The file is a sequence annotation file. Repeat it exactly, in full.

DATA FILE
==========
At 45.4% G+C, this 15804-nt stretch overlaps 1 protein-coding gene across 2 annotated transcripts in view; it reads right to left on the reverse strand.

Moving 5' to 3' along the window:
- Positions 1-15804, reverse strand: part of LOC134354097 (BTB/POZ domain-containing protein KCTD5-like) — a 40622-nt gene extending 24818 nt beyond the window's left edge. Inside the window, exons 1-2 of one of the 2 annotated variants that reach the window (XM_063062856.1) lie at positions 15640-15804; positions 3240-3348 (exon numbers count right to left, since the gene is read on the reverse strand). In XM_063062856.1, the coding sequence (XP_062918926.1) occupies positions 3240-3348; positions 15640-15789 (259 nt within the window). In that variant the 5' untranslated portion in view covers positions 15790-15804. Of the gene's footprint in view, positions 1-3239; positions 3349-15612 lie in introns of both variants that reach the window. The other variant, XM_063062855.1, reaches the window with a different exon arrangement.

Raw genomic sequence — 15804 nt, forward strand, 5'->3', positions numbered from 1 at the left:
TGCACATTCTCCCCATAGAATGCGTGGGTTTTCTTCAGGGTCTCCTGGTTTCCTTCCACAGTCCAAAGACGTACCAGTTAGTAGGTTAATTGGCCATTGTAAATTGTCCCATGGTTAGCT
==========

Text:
At 45.4% G+C, this 15804-nt stretch overlaps 1 protein-coding gene across 2 annotated transcripts in view; it reads right to left on the reverse strand.

Moving 5' to 3' along the window:
- Positions 1-15804, reverse strand: part of LOC134354097 (BTB/POZ domain-containing protein KCTD5-like) — a 40622-nt gene extending 24818 nt beyond the window's left edge. Inside the window, exons 1-2 of one of the 2 annotated variants that reach the window (XM_063062856.1) lie at positions 15640-15804; positions 3240-3348 (exon numbers count right to left, since the gene is read on the reverse strand). In XM_063062856.1, the coding sequence (XP_062918926.1) occupies positions 3240-3348; positions 15640-15789 (259 nt within the window). In that variant the 5' untranslated portion in view covers positions 15790-15804. Of the gene's footprint in view, positions 1-3239; positions 3349-15612 lie in introns of both variants that reach the window. The other variant, XM_063062855.1, reaches the window with a different exon arrangement.

Raw genomic sequence — 15804 nt, forward strand, 5'->3', positions numbered from 1 at the left:
TGCACATTCTCCCCATAGAATGCGTGGGTTTTCTTCAGGGTCTCCTGGTTTCCTTCCACAGTCCAAAGACGTACCAGTTAGTAGGTTAATTGGCCATTGTAAATTGTCCCATGGTTAGCT